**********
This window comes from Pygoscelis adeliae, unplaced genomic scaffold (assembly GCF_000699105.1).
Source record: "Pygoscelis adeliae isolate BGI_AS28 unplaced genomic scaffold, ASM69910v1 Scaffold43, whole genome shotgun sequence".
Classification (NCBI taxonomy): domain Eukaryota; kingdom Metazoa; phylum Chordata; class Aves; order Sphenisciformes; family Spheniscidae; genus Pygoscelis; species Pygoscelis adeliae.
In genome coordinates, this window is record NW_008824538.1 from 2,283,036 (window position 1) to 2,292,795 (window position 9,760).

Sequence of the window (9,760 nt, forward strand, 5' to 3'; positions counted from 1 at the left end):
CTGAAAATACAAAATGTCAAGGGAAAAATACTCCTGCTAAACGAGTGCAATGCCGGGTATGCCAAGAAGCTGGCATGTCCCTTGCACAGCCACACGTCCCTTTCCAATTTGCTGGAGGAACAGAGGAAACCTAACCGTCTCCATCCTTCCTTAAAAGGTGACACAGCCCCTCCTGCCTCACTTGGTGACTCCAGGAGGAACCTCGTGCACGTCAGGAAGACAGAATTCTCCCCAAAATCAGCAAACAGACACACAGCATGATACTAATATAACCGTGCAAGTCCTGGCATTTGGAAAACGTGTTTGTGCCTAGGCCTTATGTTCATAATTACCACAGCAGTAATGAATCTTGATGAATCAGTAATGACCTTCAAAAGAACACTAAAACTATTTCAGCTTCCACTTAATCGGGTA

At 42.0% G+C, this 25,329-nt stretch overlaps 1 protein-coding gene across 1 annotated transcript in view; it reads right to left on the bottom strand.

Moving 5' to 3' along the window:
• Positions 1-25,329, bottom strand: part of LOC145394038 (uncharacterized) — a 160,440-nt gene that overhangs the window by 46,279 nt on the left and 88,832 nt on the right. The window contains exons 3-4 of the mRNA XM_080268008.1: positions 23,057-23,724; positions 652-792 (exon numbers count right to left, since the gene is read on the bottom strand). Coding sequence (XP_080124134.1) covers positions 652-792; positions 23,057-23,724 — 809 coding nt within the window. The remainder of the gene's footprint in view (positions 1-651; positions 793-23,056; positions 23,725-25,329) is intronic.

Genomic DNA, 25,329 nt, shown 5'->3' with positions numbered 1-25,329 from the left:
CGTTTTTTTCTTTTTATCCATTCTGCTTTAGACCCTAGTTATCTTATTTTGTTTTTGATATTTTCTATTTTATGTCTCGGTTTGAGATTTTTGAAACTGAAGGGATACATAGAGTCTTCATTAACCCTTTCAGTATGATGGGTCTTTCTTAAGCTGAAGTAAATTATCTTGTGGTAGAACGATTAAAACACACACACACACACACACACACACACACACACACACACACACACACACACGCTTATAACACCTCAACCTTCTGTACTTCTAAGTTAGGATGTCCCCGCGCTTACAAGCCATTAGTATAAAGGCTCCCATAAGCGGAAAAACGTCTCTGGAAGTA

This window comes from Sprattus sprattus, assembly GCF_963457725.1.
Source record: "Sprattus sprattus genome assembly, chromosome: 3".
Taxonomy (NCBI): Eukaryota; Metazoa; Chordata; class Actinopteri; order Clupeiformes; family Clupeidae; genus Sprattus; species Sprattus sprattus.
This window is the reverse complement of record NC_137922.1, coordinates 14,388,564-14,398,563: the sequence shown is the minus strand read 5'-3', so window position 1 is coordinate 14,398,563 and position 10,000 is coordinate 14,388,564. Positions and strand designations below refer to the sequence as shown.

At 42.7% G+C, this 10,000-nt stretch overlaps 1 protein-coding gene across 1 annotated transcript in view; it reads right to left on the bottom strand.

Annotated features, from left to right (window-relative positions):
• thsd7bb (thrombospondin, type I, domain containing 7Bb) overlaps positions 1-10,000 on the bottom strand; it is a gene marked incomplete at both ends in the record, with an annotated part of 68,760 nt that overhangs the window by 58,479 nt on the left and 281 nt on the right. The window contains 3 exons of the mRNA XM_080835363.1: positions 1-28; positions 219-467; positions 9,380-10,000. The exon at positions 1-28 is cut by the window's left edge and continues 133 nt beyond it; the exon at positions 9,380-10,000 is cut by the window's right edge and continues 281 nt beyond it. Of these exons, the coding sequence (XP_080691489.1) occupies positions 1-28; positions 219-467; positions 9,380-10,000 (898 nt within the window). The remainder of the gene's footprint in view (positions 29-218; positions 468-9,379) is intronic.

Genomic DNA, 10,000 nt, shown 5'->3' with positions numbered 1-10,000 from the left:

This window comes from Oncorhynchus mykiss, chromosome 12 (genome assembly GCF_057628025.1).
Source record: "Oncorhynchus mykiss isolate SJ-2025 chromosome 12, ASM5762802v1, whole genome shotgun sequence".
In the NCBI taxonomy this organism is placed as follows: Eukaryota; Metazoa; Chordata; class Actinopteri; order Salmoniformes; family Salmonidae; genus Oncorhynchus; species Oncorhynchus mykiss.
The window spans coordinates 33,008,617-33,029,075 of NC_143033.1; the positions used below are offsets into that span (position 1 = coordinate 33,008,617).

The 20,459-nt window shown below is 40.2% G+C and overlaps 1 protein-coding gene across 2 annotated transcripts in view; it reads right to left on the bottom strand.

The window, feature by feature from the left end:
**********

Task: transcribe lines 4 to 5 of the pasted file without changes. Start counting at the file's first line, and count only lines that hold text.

In genome coordinates, this window is record NW_008824538.1 from 2,283,036 (window position 1) to 2,292,795 (window position 9,760).

Sequence of the window (9,760 nt, forward strand, 5' to 3'; positions counted from 1 at the left end):